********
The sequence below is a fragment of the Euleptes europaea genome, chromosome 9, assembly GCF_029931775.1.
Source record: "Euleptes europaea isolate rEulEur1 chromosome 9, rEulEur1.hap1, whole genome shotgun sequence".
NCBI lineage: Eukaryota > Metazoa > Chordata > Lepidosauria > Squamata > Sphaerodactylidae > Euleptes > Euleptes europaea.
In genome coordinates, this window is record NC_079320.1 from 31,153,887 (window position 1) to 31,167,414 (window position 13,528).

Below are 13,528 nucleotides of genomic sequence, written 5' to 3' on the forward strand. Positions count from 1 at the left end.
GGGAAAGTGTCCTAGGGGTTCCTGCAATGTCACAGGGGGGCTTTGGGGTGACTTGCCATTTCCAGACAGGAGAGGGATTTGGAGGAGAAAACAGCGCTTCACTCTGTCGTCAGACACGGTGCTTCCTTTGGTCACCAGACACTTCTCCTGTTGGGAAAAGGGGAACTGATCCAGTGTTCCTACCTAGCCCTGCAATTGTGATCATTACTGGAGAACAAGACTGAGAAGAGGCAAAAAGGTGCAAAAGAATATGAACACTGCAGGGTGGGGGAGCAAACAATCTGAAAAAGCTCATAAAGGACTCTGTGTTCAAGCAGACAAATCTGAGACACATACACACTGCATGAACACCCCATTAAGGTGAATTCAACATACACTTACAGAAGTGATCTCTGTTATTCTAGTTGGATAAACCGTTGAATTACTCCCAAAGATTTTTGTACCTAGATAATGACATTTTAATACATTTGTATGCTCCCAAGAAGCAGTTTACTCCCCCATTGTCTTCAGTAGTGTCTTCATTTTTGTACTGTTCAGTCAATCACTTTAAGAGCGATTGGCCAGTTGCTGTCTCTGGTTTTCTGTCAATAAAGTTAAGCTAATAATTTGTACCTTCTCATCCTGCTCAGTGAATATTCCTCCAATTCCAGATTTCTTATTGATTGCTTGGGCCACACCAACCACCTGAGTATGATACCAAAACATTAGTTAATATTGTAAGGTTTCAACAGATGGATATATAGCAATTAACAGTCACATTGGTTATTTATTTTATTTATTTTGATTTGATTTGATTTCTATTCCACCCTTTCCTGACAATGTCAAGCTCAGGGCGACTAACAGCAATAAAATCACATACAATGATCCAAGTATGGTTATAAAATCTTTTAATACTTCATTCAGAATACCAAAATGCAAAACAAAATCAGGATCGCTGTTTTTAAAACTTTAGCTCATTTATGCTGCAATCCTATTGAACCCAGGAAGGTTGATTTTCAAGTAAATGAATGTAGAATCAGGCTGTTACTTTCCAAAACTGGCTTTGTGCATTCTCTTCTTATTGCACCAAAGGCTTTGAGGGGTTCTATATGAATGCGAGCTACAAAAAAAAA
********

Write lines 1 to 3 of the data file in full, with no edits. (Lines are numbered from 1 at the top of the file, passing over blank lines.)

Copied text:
The sequence below is a fragment of the Euleptes europaea genome, chromosome 9, assembly GCF_029931775.1.
Source record: "Euleptes europaea isolate rEulEur1 chromosome 9, rEulEur1.hap1, whole genome shotgun sequence".
NCBI lineage: Eukaryota > Metazoa > Chordata > Lepidosauria > Squamata > Sphaerodactylidae > Euleptes > Euleptes europaea.